• Does it have the right features for the products?
  • Are there excellent benefits for sellers?
  • Does it have the right audience?

If it’s popular but not the right fit, don’t do it there. Facebook groups are an excellent way to find out more information about a specific platform and whether people would recommend it, or issues they may have had with it.

Also, take a look at the platform through the eyes of your potential customers and make a few test purchases from similar stores. Take note of how easy or difficult the process was – how many checkout steps were there? Were the shipping costs clearly explained at a convenient time rather than all the way at the end of the checkout process?

You want the simplest process as possible so that your customer completes the sales process and don’t abandon their cart because of too many screens to go through or unclear pricing. If a customer does abandon their cart, does the platform give you any way to re-engage with them such as sending a reminder email or a coupon?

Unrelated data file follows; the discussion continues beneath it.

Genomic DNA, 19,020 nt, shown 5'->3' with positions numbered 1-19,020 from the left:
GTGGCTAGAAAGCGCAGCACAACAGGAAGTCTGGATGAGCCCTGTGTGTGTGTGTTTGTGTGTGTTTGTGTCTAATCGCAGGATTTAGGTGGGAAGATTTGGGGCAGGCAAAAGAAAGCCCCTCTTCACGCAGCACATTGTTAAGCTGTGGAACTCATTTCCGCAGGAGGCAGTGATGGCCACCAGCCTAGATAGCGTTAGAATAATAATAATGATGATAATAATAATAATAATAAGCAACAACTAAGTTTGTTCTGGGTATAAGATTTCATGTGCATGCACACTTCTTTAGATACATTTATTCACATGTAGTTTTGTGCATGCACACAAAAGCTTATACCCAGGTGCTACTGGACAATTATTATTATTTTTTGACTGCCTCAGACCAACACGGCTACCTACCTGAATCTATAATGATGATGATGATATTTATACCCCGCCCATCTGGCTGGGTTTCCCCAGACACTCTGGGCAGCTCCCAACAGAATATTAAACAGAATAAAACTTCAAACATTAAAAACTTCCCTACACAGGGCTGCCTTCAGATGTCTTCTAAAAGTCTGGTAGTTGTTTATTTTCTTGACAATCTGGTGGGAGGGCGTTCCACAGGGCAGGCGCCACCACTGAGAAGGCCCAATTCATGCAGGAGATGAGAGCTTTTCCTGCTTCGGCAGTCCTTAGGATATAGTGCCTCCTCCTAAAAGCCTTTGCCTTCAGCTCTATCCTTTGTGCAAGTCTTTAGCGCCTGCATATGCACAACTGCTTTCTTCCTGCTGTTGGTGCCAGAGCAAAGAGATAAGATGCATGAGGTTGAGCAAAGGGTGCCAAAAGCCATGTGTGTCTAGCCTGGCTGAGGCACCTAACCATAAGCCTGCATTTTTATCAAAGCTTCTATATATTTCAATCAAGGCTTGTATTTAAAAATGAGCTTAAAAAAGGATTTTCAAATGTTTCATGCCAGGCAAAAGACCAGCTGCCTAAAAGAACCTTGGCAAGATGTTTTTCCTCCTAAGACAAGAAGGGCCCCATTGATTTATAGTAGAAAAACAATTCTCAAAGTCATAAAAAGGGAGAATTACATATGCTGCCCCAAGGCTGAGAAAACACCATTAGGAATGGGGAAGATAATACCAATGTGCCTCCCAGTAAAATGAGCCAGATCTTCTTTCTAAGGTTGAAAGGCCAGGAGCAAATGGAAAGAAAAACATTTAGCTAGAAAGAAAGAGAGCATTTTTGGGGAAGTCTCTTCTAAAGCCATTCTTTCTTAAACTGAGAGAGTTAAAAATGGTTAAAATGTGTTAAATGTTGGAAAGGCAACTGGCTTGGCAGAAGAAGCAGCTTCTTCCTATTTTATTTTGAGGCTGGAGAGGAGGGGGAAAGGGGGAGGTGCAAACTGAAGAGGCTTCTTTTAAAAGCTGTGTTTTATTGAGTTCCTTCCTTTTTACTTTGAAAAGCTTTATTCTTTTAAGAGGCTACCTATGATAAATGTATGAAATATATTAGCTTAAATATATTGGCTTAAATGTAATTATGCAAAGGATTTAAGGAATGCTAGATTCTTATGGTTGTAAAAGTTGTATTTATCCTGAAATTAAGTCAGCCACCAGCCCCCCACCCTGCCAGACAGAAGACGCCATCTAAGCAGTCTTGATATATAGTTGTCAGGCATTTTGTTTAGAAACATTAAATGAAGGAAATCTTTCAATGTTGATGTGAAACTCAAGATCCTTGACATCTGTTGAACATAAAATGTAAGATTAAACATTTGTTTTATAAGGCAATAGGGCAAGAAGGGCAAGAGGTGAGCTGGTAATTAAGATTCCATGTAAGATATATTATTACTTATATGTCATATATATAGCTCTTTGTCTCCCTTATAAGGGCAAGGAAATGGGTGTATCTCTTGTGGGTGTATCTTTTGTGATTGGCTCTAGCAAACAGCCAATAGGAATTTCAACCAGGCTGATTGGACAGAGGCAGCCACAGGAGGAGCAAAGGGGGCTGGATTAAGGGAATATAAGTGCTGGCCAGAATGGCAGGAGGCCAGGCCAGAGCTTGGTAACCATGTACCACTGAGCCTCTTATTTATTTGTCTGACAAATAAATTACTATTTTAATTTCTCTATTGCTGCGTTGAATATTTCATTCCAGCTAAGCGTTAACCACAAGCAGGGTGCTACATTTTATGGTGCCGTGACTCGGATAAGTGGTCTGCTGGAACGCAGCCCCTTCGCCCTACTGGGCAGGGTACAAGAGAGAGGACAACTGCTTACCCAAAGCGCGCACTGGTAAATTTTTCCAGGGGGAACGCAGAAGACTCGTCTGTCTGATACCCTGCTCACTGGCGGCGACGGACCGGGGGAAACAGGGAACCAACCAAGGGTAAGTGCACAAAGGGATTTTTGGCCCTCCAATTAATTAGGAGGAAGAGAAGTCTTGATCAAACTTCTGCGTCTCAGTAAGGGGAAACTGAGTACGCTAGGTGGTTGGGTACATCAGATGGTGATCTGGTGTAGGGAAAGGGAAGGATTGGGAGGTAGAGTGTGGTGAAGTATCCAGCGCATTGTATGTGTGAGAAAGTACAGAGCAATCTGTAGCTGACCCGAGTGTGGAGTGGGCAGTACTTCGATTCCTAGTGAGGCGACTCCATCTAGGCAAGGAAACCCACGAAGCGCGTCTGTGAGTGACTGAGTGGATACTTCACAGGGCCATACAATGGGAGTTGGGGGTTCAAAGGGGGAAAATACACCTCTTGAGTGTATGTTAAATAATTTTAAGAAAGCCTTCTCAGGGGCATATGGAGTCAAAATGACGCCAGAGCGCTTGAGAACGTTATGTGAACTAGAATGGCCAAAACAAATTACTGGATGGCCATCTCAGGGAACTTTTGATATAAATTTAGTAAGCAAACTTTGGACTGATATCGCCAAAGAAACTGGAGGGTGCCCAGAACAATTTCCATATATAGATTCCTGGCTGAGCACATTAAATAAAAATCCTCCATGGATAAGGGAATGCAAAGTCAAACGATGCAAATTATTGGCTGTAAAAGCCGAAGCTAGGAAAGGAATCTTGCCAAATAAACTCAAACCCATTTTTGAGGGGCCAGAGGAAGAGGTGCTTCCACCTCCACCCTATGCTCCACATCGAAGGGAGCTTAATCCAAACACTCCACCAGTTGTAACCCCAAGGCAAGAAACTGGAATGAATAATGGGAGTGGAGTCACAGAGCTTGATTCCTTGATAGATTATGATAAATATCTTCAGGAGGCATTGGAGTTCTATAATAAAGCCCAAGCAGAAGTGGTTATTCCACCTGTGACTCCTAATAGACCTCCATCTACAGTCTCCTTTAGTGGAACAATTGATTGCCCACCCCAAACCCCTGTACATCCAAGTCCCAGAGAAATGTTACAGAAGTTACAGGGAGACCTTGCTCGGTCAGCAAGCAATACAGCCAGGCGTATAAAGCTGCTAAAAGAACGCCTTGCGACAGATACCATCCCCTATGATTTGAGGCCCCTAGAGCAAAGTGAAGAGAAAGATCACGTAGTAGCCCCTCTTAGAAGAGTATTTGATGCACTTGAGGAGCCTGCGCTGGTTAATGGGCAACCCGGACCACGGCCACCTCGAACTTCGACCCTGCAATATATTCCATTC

Skillshare - From Proficient To Pro
Abandoned Cart Emails: How To Re-Engage Customers Properly

Abandoned Cart Emails: How To Re-Engage Customers Properly

A customer, who only gets so far through your sales process costs you a lot more in lost sales. Learn how to retain and incentivise - let's jut hope they don't ask us to do this in the "real world!"

Person holding a basket of handmade gifts

Image Source

Do: Put the products on social media

A significant social media presence can make a difference for a hobbyist about to start selling their crafts. Building social media pages for the products so a potential audience can see finished products drums up interest, especially if colorful photos are involved.

Social media pages even allow merchants to integrate their pages with direct sales or sales platforms, making the transition even more accessible.